By virtue of the fact that Mrs. Victoire Ingabire Umuhoza has not been convicted by any court, she is automatically entitled to a presumption of innocence. But it was a big surprise when the Mayor of Nyarugenge, after using all kinds of tricks in previous requests, refused to grant her permission to hold a public meeting on the pretext that Mrs. Ingabire was under police investigation. This prohibition is also justified, according to the Mayor, by the fact that the administration did not know the message the UDF-Inkingi’s chairperson might deliver to the public, thereby confirming that only those who speak the same language as the RPF have the right to political space in Rwanda. This position was repeated and confirmed by the Minister in charge of the political parties and local government, all of which is in blatant violation of all applicable laws.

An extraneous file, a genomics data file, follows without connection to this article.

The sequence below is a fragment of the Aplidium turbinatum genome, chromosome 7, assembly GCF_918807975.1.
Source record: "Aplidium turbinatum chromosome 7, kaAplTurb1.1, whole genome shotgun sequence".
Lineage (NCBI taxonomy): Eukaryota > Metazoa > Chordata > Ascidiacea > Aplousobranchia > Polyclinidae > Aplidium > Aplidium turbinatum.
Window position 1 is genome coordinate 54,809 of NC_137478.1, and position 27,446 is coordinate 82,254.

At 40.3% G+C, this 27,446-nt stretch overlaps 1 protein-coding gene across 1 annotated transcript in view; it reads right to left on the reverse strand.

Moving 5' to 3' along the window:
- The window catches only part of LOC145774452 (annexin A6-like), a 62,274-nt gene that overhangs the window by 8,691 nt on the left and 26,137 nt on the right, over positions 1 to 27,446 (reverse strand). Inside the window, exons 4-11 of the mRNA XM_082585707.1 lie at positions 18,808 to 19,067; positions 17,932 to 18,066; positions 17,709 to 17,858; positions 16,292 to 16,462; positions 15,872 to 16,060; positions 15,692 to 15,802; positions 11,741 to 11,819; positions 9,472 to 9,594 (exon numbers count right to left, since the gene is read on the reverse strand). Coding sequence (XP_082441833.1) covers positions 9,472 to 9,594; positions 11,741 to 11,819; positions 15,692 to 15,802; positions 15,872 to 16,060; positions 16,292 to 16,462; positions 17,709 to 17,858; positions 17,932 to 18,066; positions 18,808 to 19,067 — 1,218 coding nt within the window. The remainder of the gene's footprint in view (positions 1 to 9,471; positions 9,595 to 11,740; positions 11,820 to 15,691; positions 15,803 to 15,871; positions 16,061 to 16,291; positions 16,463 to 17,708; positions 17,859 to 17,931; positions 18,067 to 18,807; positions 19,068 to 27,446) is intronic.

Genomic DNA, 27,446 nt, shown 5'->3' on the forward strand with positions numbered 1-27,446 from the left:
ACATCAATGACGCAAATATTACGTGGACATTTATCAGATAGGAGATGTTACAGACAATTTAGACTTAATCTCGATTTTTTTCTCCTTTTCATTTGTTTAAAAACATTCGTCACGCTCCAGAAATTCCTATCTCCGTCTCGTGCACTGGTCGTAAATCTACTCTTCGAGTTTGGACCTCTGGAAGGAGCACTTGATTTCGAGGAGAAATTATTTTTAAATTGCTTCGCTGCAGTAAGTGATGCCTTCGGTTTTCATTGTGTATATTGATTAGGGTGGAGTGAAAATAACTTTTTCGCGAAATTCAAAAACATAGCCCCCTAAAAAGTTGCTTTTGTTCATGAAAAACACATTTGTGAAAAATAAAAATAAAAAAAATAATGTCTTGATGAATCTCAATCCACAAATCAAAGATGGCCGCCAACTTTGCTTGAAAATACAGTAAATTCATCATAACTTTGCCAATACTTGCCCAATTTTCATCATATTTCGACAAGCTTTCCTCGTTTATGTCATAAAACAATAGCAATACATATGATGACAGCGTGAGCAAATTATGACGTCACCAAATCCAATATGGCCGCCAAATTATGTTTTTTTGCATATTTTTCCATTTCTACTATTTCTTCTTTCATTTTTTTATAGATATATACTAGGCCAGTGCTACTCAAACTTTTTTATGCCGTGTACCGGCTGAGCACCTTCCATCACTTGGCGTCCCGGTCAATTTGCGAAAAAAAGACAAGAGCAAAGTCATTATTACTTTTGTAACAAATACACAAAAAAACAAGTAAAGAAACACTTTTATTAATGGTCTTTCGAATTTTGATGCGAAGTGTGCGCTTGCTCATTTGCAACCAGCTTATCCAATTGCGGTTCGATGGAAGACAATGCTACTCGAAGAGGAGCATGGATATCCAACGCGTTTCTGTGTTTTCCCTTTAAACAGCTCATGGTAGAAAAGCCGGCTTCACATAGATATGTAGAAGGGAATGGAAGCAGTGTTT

7. Action of formenting coups and divisions within the opposition parties

The three opposition parties, namely the PS-Imberakuri (the only opposition party approved to date), the Democratic Green Party of Rwanda and UDF-Inkingi, two organizations that are still trying to register, have created a Permanent Consultative Council of Opposition Parties in Rwanda to mutually reinforce each other by sharing some political and diplomatic actions. The Council therefore become a headache for the regime and they decided to step up a notch to block its path. While non-legal barriers were erected before the political opposition in order to prevent them from holding their meeting, it is disconcerting to see how docile dissidents obtained easily the necessary permits to hold their extraordinary congress to oust the legal and legitimate Chairperson of PS-Imberakuri, Mr. Bernard Ntaganda. Mr. Bernard Ntaganda has also been prevented on several occasions to install the statutory offices of his party in the provinces.